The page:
Dental remains of cebid platyrrhines from the earliest late Miocene of Western Amazonia, Peru: Macroevolutionary implications on the extant capuchin and marmoset lineages - Université de Montpellier Accéder directement au contenu
Article Dans Une Revue American Journal of Physical Anthropology Année : 2016

Dental remains of cebid platyrrhines from the earliest late Miocene of Western Amazonia, Peru: Macroevolutionary implications on the extant capuchin and marmoset lineages

Résumé

Objectives: Undoubted fossil Cebidae have so far been primarily documented from the late middleMiocene of Colombia, the late Miocene of Brazilian Amazonia, the early Miocene of PeruvianAmazonia, and very recently from the earliest Miocene of Panama. The evolutionary history ofcebids is far from being well-documented, with notably a complete blank in the record of callitrichinestem lineages until and after the late middle Miocene (Laventan SALMA). Furtherdocumenting their evolutionary history is therefore of primary importance.Material: Recent field efforts in Peruvian Amazonia (Contamana area, Loreto Department) haveallowed for the discovery of an early late Miocene (ca. 11 Ma; Mayoan SALMA) fossil primatebearinglocality (CTA-43; Pebas Formation). In this study, we analyze the primate material, whichconsists of five isolated teeth documenting two distinct Cebidae: Cebus sp., a medium-sized capuchin(Cebinae), and Cebuella sp., a tiny marmoset (Callitrichinae).Results: Although limited, this new fossil material of platyrrhines contributes to documenting thepost-Laventan evolutionary history of cebids, and besides testifies to the earliest occurrences ofthe modern Cebuella and Cebus/Sapajus lineages in the Neotropics. Regarding the evolutionary historyof callitrichine marmosets, the discovery of an 11 Ma-old fossil representative of the modernCebuella pushes back by at least 6 Ma the age of the Mico/Cebuella divergence currently proposedby molecular biologists (i.e., ca. 4.5 Ma). This also extends back to>11 Ma BP the divergencebetween Callithrix and the common ancestor (CA) of Mico/Cebuella, as well as the divergencebetween the CA of marmosets and Callimico (Goeldi’s callitrichine).Discussion: This discovery from Peruvian Amazonia implies a deep evolutionary root of theCebuella lineage in the northwestern part of South America (the modern western Amazon basin),slightly before the recession of the Pebas mega-wetland system (PMWS), ca. 10.5 Ma, and wellbeforethe subsequent establishment of the Amazon drainage system (ca. 9–7 Ma). During the latemiddle/early late Miocene interval, the PMWS was seemingly not a limiting factor for dispersalsand widespread distribution of terrestrial mammals, but it was also likely a source of diversificationvia a complex patchwork of submerged/emerged lands varying through time.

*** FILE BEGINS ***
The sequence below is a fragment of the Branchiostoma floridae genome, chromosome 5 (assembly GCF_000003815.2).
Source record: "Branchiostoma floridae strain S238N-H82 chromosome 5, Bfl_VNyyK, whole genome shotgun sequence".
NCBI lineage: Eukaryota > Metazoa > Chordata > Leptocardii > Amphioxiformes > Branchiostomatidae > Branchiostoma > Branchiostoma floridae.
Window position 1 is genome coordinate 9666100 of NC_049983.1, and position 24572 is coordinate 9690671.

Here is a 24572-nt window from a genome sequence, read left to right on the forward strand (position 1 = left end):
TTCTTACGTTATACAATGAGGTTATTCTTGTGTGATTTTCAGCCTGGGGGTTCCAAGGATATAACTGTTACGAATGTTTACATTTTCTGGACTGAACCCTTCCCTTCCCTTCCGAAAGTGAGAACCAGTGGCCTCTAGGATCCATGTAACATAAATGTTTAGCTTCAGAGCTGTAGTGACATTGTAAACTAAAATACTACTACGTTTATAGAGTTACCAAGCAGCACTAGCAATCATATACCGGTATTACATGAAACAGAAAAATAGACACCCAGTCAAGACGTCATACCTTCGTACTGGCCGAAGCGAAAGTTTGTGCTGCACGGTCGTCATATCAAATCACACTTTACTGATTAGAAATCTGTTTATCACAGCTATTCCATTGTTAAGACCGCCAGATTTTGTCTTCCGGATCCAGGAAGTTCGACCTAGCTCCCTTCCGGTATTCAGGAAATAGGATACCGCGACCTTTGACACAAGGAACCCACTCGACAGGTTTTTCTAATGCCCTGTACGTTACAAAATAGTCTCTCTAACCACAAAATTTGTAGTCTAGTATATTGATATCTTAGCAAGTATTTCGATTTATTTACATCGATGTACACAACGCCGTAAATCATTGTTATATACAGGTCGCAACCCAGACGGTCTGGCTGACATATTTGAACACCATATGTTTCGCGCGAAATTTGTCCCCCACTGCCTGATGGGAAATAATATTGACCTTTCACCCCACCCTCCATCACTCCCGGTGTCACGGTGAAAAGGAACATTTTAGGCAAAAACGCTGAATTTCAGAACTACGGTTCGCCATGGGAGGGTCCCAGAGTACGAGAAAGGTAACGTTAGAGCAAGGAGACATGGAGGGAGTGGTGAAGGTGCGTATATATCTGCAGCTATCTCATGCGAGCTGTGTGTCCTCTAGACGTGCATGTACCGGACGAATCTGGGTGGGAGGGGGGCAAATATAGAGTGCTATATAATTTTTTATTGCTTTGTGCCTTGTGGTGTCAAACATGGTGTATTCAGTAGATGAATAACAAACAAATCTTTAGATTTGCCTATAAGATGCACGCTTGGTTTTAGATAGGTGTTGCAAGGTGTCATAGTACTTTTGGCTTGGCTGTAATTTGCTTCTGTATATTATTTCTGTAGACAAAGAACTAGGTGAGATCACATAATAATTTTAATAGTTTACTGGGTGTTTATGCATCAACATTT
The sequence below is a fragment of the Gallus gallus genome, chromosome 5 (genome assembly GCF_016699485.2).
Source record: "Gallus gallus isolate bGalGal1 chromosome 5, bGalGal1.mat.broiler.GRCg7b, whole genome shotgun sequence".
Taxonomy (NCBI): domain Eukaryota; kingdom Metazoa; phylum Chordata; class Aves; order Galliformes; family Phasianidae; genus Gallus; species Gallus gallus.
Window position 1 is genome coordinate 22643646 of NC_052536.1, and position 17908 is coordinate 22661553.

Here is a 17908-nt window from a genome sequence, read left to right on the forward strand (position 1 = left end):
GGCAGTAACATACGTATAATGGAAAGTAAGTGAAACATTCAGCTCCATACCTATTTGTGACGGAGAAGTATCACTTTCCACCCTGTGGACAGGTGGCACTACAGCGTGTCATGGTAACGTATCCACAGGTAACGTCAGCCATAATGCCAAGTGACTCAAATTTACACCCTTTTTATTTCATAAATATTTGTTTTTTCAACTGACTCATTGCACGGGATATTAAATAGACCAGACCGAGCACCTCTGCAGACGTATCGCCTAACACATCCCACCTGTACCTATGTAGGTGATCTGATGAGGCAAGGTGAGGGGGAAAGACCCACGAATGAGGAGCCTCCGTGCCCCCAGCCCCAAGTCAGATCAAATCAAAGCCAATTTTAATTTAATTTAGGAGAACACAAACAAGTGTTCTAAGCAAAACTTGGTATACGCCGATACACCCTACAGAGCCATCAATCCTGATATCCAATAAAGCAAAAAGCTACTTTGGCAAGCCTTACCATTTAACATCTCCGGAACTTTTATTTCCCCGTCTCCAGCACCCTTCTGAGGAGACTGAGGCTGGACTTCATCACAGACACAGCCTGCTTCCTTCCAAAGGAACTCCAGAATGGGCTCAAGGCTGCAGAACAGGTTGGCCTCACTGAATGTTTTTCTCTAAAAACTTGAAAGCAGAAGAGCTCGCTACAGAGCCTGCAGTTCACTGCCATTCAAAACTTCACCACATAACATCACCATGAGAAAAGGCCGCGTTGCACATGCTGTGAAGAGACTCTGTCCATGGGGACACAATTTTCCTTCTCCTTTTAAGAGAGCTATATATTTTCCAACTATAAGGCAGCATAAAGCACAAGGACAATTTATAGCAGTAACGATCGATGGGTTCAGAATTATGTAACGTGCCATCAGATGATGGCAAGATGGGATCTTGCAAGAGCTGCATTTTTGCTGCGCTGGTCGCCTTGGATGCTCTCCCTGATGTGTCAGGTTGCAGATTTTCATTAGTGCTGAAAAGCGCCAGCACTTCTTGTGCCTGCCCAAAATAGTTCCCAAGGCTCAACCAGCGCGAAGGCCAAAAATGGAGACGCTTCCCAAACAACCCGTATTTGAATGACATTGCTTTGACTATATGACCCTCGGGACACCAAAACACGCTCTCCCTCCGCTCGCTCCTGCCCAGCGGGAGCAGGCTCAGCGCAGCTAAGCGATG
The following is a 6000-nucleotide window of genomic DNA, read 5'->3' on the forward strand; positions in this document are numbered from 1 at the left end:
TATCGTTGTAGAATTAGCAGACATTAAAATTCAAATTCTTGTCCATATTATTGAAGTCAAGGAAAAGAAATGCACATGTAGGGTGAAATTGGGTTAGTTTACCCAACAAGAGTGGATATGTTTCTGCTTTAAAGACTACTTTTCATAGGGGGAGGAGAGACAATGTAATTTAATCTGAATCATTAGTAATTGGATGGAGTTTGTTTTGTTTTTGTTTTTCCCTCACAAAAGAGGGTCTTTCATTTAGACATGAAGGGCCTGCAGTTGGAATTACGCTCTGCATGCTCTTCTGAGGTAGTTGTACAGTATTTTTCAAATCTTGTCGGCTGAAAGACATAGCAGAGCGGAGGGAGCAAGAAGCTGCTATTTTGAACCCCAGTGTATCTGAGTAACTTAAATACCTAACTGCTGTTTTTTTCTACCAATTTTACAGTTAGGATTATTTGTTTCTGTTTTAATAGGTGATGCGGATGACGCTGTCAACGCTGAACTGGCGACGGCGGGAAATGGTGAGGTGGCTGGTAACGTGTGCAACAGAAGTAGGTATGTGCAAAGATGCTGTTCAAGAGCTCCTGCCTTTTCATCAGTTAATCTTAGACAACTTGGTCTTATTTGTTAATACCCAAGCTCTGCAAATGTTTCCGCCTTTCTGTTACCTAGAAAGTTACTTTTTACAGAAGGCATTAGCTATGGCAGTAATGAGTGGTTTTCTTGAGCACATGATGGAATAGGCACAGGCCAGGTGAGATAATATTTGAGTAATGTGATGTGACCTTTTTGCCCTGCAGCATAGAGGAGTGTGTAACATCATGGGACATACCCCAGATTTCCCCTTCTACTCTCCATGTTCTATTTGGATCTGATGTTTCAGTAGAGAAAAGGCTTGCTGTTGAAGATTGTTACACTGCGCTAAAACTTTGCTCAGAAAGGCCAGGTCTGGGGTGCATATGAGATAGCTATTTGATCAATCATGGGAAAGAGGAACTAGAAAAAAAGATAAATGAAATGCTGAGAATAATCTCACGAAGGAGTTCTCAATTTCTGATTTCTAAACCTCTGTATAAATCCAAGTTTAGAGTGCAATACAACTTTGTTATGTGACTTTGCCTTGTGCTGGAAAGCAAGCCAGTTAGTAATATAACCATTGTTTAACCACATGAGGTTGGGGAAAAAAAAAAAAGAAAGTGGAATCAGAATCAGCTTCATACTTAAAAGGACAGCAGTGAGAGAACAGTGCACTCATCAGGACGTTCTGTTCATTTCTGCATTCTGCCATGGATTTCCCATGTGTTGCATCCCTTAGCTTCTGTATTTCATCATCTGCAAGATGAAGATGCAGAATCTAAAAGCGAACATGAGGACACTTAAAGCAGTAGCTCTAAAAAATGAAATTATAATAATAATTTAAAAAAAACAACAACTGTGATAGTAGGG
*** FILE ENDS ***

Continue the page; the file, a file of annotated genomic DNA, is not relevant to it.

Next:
Dates et versions

hal-01813229 , version 1 (12-06-2018)

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Laurent Marivaux, Sylvain Adnet, Ali Altamirano-Sierra, Francois Pujos, Anusha Ramdarshan, et al.. Dental remains of cebid platyrrhines from the earliest late Miocene of Western Amazonia, Peru: Macroevolutionary implications on the extant capuchin and marmoset lineages. American Journal of Physical Anthropology, 2016, 161 (3), pp.478 - 493. ⟨10.1002/ajpa.23052⟩. ⟨hal-01813229⟩
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